Low Pay Commission hails effect of national living wage rises

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Up to five million workers this year saw their pay rise after increases to the national living wage (NLW) were implemented.

The Low Pay Commission’s 2018 Report published today (27 November) revealed that a fifth of workers aged 25 and over benefited from April’s 4.4% increase in the NLW, equating to as many as five million people.

The NLW increase pushed pay up faster than average, not only for those on the rate, but also for the bottom 20% of earners (those earning up to £9 per hour). This, said the report, was because employers had maintained a gap between job grades, or have kept their rates above the NLW.

A total of 1.6 million people received wages at or below the NLW, equivalent to 6.5% of all workers aged 25 and above; roughly the same proportion as in 2016 and 2017. The report pointed out that almost two thirds (a million workers) of those paid the NLW were women.

Employers told the Low Pay Commission that they had had to adapt to NLW increases by accepting lower profits, increasing prices where possible, restructuring workforce and narrowing the gaps between pay bands. They considered that improving productivity was the the best way to managing future cost increases.

Despite the added costs for employers, the analysis did not find evidence that unemployment had increased because of increases in the NLW.

In last month’s Budget the government agreed new NLW and national minimum wage rates to apply from 2019, accepting in full the Commission’s recommendations.

Low Pay Commission chair Bryan Sanderson said: “That five million workers received higher pay rises in April than they would have done without the NLW shows how significant an intervention it has been in the labour market.

“So far, the evidence suggests the NLW has been successful in raising pay without causing unemployment, but employers have had to adjust in various ways.”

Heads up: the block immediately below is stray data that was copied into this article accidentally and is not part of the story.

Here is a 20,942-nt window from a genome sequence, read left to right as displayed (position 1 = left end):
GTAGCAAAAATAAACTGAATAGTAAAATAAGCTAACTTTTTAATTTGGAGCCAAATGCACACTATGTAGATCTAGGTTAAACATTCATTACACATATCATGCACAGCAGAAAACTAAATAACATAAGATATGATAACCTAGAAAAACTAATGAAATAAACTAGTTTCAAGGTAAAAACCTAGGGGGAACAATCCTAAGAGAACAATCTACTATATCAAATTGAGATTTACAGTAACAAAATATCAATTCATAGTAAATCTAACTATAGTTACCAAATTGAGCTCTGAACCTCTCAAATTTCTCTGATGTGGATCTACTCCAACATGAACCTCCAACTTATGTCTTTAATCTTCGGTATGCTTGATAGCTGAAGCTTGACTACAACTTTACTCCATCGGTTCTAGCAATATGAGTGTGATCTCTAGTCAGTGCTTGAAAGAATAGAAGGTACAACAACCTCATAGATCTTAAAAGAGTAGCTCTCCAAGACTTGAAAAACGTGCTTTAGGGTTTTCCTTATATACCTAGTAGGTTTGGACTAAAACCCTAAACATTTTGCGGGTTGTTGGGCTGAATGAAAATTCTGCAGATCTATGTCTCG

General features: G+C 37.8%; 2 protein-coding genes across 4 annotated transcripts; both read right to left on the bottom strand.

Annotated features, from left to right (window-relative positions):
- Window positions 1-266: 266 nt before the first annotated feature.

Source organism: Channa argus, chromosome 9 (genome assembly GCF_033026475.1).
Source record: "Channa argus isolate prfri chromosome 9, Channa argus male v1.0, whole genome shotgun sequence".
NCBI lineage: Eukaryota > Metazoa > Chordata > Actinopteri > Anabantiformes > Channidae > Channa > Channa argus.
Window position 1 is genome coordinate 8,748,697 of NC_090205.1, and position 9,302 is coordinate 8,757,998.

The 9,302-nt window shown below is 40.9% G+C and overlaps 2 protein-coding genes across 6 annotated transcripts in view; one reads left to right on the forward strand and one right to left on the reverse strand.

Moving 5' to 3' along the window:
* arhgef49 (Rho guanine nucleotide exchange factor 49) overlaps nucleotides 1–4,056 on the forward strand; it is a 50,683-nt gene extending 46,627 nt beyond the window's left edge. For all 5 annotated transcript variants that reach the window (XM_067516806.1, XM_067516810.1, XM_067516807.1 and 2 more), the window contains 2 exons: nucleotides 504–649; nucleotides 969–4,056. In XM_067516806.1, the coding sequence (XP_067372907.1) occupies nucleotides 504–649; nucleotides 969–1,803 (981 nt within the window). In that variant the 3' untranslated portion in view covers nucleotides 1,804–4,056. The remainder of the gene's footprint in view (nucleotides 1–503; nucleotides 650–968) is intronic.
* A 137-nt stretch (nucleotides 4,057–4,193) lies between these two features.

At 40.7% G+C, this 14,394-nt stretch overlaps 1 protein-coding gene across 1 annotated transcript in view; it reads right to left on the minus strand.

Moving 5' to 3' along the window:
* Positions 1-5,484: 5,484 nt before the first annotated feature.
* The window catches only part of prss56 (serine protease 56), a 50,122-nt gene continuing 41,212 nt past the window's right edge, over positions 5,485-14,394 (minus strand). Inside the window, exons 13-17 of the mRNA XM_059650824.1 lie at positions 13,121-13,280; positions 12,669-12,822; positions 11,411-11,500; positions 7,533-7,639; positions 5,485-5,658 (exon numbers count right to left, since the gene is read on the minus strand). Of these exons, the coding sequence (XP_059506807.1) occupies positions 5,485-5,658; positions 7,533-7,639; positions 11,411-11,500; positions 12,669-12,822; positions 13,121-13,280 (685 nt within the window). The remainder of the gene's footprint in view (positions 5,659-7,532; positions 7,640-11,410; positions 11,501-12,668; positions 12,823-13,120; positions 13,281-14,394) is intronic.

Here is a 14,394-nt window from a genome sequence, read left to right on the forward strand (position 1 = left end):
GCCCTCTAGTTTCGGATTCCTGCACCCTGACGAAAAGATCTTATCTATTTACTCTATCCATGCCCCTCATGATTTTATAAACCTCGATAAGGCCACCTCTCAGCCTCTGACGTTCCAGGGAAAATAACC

NLW and national minimum wage increases from April 2019

 Current rate (£)  Rate from April 2019 (£) Increase (%)
 NLW  7.83  8.21  4.9
 21-24 rate 7.38 7.70  4.3
 18-20 rate 5.90 6.15  4.2
 16-17 rate 4.20 4.35  3.6
 Apprentice rate 3.70  3.90  5.4

Campaigners for those in lower paid work remain dissatisfied with the rises, however. The Young Women’s Trust, which supports women aged 16-30, said the way the increases were structured would leave younger workers severely out of pocket. Chief executive Dr Carole Easton said: “Even with the small wage increases that will come in next April, under-25s will be losing out on £80 a month because their age means they aren’t eligible for the NLW. This is despite many doing the same work and having the same outgoings as colleagues aged 25 and over.

“This leaves many unable to afford the basics,” she added. “When the bus to work or an hour’s childcare cost more than an hour’s wages, it’s no wonder so many young workers are falling into debt and resorting to food banks.

“For apprentices, the situation is even harder.”


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